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    A View from the Pew

    In the name of the Father and of the Son and of the Holy Spirit...Amen? 

    In the name of the Father, and of the Son and of the Holy Spirit…Amen?

    This week, a Catholic school invited me to participate in a debate by the school’s eighth grade class. I joined three other guests, all attorneys and parents with children who attend the school. We created the panel that would listen to the debate and offer our perspective and opinions at the conclusion of the debate.

    The eighth grade teacher assigned illegal music downloading as the disputed topic. Approximately twenty five students divided into two teams and argued for or against illegal music downloading. The recent case of Joel Tenenbaum served as the current paradigm for the debate.

    For those of you who may not know the background of the Tenenbaum case, the nutshell version comes down to this. Tenenbaum illegally downloaded and shared hundreds of songs over the internet. In 2009, Tenenbaum was sued by the Recording Industry Association of America on behalf of four record labels. A jury ordered Tenenbaum, a recent BU doctoral graduate with a degree in statistical physics to pay $675,000.00 for illegally downloading and sharing music on the Internet. A federal judge called the penalty excessive and reduced the penalty to $67,500.00. However, the 1st U.S. Circuit Court of Appeals reestablished the original amount. Tenenbaum argues that he cannot pay the fine because of his graduate school status and low stipend of the past six years. He contends that the U.S. Copyright Act, written in 1973, is unconstitutional and did not intend for copyright infringement to apply to consumer copying. Tenenbaum’s attorney suggests that the damages should be reduced to 99 cents a song, the same amount that Tenenbaum would pay for a legal download per song. Still pending decisions, the Tenenbaum case now serves as the second case against an individual to go to trial for illegally downloading music from the Internet.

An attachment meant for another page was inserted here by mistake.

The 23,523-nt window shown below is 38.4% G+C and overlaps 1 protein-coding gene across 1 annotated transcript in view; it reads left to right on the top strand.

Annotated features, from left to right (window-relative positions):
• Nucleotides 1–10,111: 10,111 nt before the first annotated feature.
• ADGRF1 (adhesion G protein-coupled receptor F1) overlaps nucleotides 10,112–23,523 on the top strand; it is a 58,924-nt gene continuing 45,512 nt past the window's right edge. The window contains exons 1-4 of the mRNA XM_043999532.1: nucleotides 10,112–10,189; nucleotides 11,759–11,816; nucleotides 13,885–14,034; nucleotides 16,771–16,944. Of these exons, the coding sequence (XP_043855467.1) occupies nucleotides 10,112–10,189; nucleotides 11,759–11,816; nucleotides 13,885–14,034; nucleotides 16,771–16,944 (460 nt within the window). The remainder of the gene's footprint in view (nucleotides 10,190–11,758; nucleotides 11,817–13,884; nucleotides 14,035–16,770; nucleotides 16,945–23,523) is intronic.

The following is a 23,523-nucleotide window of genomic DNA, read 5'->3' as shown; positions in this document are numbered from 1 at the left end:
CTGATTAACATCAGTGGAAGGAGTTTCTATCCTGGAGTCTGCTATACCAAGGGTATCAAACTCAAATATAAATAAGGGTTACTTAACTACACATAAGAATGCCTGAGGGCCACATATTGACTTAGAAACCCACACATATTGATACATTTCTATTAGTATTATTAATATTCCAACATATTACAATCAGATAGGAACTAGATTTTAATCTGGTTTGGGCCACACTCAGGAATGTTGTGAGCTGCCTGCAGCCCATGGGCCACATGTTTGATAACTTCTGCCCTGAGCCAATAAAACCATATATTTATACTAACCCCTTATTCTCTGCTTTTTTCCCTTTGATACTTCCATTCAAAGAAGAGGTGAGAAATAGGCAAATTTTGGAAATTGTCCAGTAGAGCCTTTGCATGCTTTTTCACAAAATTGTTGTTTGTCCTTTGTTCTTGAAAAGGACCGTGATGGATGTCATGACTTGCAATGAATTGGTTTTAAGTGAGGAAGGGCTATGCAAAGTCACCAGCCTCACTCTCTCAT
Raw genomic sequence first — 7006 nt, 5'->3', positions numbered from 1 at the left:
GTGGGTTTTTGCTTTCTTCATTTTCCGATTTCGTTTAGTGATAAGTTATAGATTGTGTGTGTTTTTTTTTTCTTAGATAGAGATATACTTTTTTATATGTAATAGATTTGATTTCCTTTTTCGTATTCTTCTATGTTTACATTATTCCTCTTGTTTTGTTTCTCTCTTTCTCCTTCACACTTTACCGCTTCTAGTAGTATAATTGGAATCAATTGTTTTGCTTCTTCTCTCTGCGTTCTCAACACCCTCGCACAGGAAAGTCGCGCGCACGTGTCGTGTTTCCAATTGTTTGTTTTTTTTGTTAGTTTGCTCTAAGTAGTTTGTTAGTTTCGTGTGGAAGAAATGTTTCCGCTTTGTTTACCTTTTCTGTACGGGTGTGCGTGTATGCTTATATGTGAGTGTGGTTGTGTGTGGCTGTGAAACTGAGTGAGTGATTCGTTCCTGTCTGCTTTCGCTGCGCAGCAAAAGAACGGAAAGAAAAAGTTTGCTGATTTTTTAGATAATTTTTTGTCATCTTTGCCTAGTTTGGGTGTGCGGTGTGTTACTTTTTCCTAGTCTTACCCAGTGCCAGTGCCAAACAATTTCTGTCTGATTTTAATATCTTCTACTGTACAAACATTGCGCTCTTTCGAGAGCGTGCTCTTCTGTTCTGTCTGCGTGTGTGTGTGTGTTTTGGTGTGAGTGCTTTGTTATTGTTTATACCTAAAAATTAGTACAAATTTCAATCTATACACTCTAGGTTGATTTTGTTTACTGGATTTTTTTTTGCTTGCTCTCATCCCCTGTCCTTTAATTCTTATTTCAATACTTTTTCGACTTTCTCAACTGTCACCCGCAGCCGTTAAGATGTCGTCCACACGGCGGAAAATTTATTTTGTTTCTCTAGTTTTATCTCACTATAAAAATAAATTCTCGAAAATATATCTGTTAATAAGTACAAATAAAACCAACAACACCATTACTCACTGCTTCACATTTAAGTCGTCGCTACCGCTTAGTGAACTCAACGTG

The eighth graders diligently researched the topic and argued well for both sides. I brought my IPad to class and took notes as I listened to the debate. I think that my jaw may have hit my chest when I heard one eighth grader stake the claim that all musicians and publishers are wealthy. “What difference will it make if someone downloads music? They’re all rich and won’t miss the money.” (I can assure you that this is not the case.)

    Christian ethics surrounding illegal music downloading entered the dialogue. “Is it okay to break the law when it involves only you?” “Not everyone is Catholic. The moral issues of religious views do not apply to this issue.” “What is theft? Does it mean not getting caught or does conscience rule over the ‘free’ market?” “Piracy is relative.” “Downloading without permission equates to stealing. Authors do not receive just compensation for their work.” “Artists make their money from concerts, not from files.” I quote directly from the notes that I wrote during the debate.

    The students gave their closing arguments and sat down. They all did a fine job researching and arguing this hot button topic. When the teacher asked our panel if a clear winner emerged from the two teams, the four of us on the panel agreed that both sides offered compelling arguments but no front runner surfaced. The case was deadlocked.